I think your offer to help was more than fair.

-- Challenges are what make life interesting; overcoming them is what makes life meaningful- Joshua Marine

View a1Jim's profile


115172 posts in 2996 days

#6 posted 06-21-2010 11:27 PM

I have one person I lend tools too and only one besides my kids. I lent a sawzall to a neighbour a couple years ago and he said he only needed it for a couple hours. After a week I went to his house to ask for it back ,he wasn’t home but my sawzall was, Laying in his front yard in a foot long grass after 3 days of heavy rain. I took it home cleaned it and it still worked. I never heard from again about it. either he thought someone had stolen it or just didn’t care all together.

-- Custom furniture

View Bill Davis's profile

Bill Davis

226 posts in 3343 days

#7 posted 06-21-2010 11:29 PM

I have a further rule. Don’t loan out a tool that you don’t want to replace at your own cost ot cannot get along without. This whole approach, i.e. not loaning tools is tough especially when you like to help people. I also like to use my tools and if I need one because it is ‘out on loan’ or because it came back unusable it limits my range of helpfulness and enjoument of my hobby. I do as you described don’t loan but offer to bring my tool and help.

View pommy's profile


1697 posts in 3110 days

#8 posted 06-21-2010 11:31 PM

I don’t and never wood to many horror stories we all spend all our hard earned wages on our tools and for some idiot to ruin them NO NO NO NO sorry for my rant


-- cut it saw it scrap it SKPE: ANDREW.CARTER69

View dbhost's profile


5590 posts in 2651 days

#9 posted 06-21-2010 11:34 PM

My neighbors don’t ask to borrow my tools… The ones that are handy enough with tools not to be dangerous with them, already have them, the ones that don’t have tools have no inclination toward using them. (They have a contractor on speed dial…)

I am sorry your neighbor got bent out of shape… But the concern for me wouldn’t be if they didn’t come back… (I have all my serial #s, and I KNOW where the neighbor lives…), my concern would be them doing something stupid, removing a finger or a hand and then suing ME for loaning him the tools to hurt himself with…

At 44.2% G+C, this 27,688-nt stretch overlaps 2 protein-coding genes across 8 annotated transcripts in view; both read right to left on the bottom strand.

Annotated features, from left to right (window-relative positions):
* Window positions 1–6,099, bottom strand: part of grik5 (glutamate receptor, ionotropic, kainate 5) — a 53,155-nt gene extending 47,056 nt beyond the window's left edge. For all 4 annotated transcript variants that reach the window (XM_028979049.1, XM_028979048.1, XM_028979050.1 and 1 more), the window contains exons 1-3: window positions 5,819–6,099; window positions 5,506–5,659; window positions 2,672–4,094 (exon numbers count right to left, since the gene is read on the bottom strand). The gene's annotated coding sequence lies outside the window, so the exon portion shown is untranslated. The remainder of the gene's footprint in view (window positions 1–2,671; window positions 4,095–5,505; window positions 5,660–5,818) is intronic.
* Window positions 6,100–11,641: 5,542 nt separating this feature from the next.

Get a 10 page liability waiver, and insist he sign a copy for EACH tool he wants to borrow. That should stop that nonsense right there…

-- My workshop blog can be found at

View CryptKeeper's profile


132 posts in 2369 days

#10 posted 06-21-2010 11:38 PM

You know I hadn’t even considered the potential liability especially, after that table saw lawsuit.

-- Ron - Any day that I don't learn something new is a wasted day.

View nailbanger2's profile


1041 posts in 2562 days

#11 posted 06-21-2010 11:41 PM

As a carpenter, the one thing that people generally ask to use at a job site is my hammer. I usually tell them, sure, I’m a carpenter, why would I need a hammer?

Kind of a cruel trick, but I have a 20 oz. Estwing that is just perfect for me in most situations (nail set or 16p driving) and I’ve got an older one that I broke the shaft underneath the rubber grip. If I can, I give them that one (you can’t tell it’s broke by looking) and wait until they use it.

-- Wish I were Norm's Nephew

View DanCo's profile


66 posts in 2317 days

#12 posted 06-21-2010 11:46 PM

I only loan my tools to my Dad or my Brother. Even then I still feel uneasy. I usually offer to help someone out or they can work in the shop with me watching. Although the last one may be changed. Just last night a neighbor came in and wanted to use my planer and band saw. I now have to get new blades for the planer because of an unseen nail (he was shocked I asked for him to help with the cost). Then went over to my band saw, decided he needed more tension and my rubber on my tire has to be replaced. I don’t think anyone will use my tools again unless its dad or my bro.

-- Daniel

View NathanAllen's profile


376 posts in 2563 days

#13 posted 06-21-2010 11:47 PM

For most tools I keep loaner versions around for my neighbors to borrow. If they know what they’re doing they can use the primary, but doesn’t stop me from getting night sweats.

View canadianchips's profile


2307 posts in 2416 days

#14 posted 06-21-2010 11:55 PM

You did the right thing. If he had the money to buy anything you have, let him go buy it. Buy two and let others borrow from him !
A one liner that works is : Yes you can borrow it if you leave your right testicle as a deposit ! (For our lady LJ an ovary could be a deposit as well.)
I do not borrow my tools.

-- "My mission in life - make everyone smile !"

View JJohnston's profile


1614 posts in 2710 days

#15 posted 06-21-2010 11:57 PM

“Buy two and let others borrow from him !”


-- "A man may conduct himself well in both adversity and good fortune, but if you want to test his character, give him power." - Abraham Lincoln